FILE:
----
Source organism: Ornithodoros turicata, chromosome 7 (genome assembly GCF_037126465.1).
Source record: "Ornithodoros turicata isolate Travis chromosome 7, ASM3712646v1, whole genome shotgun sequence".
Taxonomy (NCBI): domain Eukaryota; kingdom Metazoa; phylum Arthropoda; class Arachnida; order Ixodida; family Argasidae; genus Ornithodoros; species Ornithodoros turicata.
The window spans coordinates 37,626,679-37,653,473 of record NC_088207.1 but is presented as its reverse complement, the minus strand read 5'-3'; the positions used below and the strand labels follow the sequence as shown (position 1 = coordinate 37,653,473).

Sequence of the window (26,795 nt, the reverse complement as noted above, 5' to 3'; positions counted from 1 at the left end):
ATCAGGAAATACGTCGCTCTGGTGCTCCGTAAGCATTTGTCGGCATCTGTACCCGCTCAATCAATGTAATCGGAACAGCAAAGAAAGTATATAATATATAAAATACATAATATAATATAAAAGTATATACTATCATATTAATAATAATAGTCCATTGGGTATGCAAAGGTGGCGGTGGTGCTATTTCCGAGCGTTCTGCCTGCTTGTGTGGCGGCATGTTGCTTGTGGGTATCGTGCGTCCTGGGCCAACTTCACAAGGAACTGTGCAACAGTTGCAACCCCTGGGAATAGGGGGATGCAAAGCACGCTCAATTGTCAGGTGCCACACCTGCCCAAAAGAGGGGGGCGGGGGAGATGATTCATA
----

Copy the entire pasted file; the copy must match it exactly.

Source organism: Ornithodoros turicata, chromosome 7 (genome assembly GCF_037126465.1).
Source record: "Ornithodoros turicata isolate Travis chromosome 7, ASM3712646v1, whole genome shotgun sequence".
Taxonomy (NCBI): domain Eukaryota; kingdom Metazoa; phylum Arthropoda; class Arachnida; order Ixodida; family Argasidae; genus Ornithodoros; species Ornithodoros turicata.
The window spans coordinates 37,626,679-37,653,473 of record NC_088207.1 but is presented as its reverse complement, the minus strand read 5'-3'; the positions used below and the strand labels follow the sequence as shown (position 1 = coordinate 37,653,473).

Sequence of the window (26,795 nt, the reverse complement as noted above, 5' to 3'; positions counted from 1 at the left end):
ATCAGGAAATACGTCGCTCTGGTGCTCCGTAAGCATTTGTCGGCATCTGTACCCGCTCAATCAATGTAATCGGAACAGCAAAGAAAGTATATAATATATAAAATACATAATATAATATAAAAGTATATACTATCATATTAATAATAATAGTCCATTGGGTATGCAAAGGTGGCGGTGGTGCTATTTCCGAGCGTTCTGCCTGCTTGTGTGGCGGCATGTTGCTTGTGGGTATCGTGCGTCCTGGGCCAACTTCACAAGGAACTGTGCAACAGTTGCAACCCCTGGGAATAGGGGGATGCAAAGCACGCTCAATTGTCAGGTGCCACACCTGCCCAAAAGAGGGGGGCGGGGGAGATGATTCATA